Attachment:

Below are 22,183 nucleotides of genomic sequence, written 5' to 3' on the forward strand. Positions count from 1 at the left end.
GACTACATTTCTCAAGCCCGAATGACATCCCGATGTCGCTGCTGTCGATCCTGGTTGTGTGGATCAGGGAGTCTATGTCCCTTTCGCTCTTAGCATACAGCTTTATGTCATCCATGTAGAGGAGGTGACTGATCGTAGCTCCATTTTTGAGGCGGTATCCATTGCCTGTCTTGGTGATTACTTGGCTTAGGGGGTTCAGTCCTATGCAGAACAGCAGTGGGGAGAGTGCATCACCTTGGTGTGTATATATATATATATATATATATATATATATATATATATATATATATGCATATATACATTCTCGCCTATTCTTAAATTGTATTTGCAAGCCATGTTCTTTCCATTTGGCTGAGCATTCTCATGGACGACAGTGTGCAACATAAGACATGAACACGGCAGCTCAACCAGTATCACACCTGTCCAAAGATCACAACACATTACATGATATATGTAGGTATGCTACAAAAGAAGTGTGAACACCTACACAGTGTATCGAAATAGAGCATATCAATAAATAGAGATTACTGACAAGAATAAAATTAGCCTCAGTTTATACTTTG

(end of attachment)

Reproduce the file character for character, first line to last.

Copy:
Below are 22,183 nucleotides of genomic sequence, written 5' to 3' on the forward strand. Positions count from 1 at the left end.
GACTACATTTCTCAAGCCCGAATGACATCCCGATGTCGCTGCTGTCGATCCTGGTTGTGTGGATCAGGGAGTCTATGTCCCTTTCGCTCTTAGCATACAGCTTTATGTCATCCATGTAGAGGAGGTGACTGATCGTAGCTCCATTTTTGAGGCGGTATCCATTGCCTGTCTTGGTGATTACTTGGCTTAGGGGGTTCAGTCCTATGCAGAACAGCAGTGGGGAGAGTGCATCACCTTGGTGTGTATATATATATATATATATATATATATATATATATATATATATATATGCATATATACATTCTCGCCTATTCTTAAATTGTATTTGCAAGCCATGTTCTTTCCATTTGGCTGAGCATTCTCATGGACGACAGTGTGCAACATAAGACATGAACACGGCAGCTCAACCAGTATCACACCTGTCCAAAGATCACAACACATTACATGATATATGTAGGTATGCTACAAAAGAAGTGTGAACACCTACACAGTGTATCGAAATAGAGCATATCAATAAATAGAGATTACTGACAAGAATAAAATTAGCCTCAGTTTATACTTTG